Whenever the political climate becomes racist, totalitarian or based on the notion of unity through community, the role of democrats everywhere is no longer to support the preferences of the majority but to see that the rights of the oppressed are respected, if necessary in the face of numerical superiority.
What is sacred in democracy is not mechanisms but values. What must be respected, absolutely and without concession, is the dignity of human beings – all human beings, men, women and children, whatever their beliefs or their colour, and whether they are many or few.
Amin Maalouf, On Identity
Some lines from Margaret Atwood’s novel Life before Man:
Auntie Muriel is unambiguous about most things. Her few moments of hesitation have to do with members of her own family. She isn’t sure where they fit into the Great Chain of Being She’s quite certain of her own place, however. First comes God. Then comes Auntie Muriel and the Queen, with Auntie Muriel having a slight edge. Then come about five members of the Timothy Eaton Memorial Church, which Auntie Muriel attends. After this there is a large gap. Then white, non-Jewish Canadians, Englishmen, and white, non-Jewish Americans, in that order. Then there’s another large gap, followed by all other human beings on a descending scale, graded according to skin color and religion. Then cockroaches, clothes moths, silverfish and germs, which are about the only forms of animal life with which Auntie Muriel has ever had any contact. Then all sexual organs, except those of flowers.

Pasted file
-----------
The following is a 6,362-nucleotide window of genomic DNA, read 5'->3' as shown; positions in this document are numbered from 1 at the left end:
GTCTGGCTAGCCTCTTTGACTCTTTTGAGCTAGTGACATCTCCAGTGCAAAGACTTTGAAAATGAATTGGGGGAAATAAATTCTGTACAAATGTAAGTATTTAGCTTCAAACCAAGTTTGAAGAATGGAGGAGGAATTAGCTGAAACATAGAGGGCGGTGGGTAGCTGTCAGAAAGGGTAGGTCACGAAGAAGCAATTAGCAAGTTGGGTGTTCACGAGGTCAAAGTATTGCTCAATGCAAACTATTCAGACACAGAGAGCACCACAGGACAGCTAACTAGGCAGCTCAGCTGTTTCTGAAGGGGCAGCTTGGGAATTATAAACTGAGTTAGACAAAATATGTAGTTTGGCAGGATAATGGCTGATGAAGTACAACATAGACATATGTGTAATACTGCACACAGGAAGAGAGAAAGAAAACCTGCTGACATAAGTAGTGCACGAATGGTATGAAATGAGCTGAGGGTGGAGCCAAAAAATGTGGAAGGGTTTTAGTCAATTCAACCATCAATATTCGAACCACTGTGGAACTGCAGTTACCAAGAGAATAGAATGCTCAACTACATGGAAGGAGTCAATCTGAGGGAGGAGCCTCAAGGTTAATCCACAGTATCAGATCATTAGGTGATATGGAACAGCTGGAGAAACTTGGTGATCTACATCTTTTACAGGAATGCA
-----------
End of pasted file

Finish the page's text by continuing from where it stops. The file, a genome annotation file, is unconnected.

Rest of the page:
There are no shades of grey for Auntie Muriel. Her only visible moral dilemma is that she thinks she ought to rank her family with the Timothy Eaton Church members, because of their relation to her; but she feels compelled to place them instead with the cockroaches and silverfish, because of their deplorable behavior.